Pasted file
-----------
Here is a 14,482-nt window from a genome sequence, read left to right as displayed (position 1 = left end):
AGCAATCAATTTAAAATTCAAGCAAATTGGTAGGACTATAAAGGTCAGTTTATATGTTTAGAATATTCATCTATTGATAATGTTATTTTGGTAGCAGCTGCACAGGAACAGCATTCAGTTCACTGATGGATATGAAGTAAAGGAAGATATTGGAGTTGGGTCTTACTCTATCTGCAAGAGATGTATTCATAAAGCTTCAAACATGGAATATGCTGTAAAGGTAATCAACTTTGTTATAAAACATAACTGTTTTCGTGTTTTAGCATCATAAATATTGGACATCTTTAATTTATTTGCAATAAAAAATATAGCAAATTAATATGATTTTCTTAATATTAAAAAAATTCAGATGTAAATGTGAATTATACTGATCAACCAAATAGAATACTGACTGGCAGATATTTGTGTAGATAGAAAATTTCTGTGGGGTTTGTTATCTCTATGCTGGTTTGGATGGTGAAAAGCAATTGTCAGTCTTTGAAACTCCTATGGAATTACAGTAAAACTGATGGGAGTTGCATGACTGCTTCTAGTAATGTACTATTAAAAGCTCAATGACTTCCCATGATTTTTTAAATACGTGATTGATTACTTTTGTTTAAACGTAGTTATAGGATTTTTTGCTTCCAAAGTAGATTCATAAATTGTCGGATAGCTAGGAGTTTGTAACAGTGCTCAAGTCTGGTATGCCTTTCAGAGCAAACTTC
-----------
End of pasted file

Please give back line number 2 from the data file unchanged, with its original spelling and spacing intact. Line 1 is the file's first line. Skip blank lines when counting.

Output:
AGCAATCAATTTAAAATTCAAGCAAATTGGTAGGACTATAAAGGTCAGTTTATATGTTTAGAATATTCATCTATTGATAATGTTATTTTGGTAGCAGCTGCACAGGAACAGCATTCAGTTCACTGATGGATATGAAGTAAAGGAAGATATTGGAGTTGGGTCTTACTCTATCTGCAAGAGATGTATTCATAAAGCTTCAAACATGGAATATGCTGTAAAGGTAATCAACTTTGTTATAAAACATAACTGTTTTCGTGTTTTAGCATCATAAATATTGGACATCTTTAATTTATTTGCAATAAAAAATATAGCAAATTAATATGATTTTCTTAATATTAAAAAAATTCAGATGTAAATGTGAATTATACTGATCAACCAAATAGAATACTGACTGGCAGATATTTGTGTAGATAGAAAATTTCTGTGGGGTTTGTTATCTCTATGCTGGTTTGGATGGTGAAAAGCAATTGTCAGTCTTTGAAACTCCTATGGAATTACAGTAAAACTGATGGGAGTTGCATGACTGCTTCTAGTAATGTACTATTAAAAGCTCAATGACTTCCCATGATTTTTTAAATACGTGATTGATTACTTTTGTTTAAACGTAGTTATAGGATTTTTTGCTTCCAAAGTAGATTCATAAATTGTCGGATAGCTAGGAGTTTGTAACAGTGCTCAAGTCTGGTATGCCTTTCAGAGCAAACTTC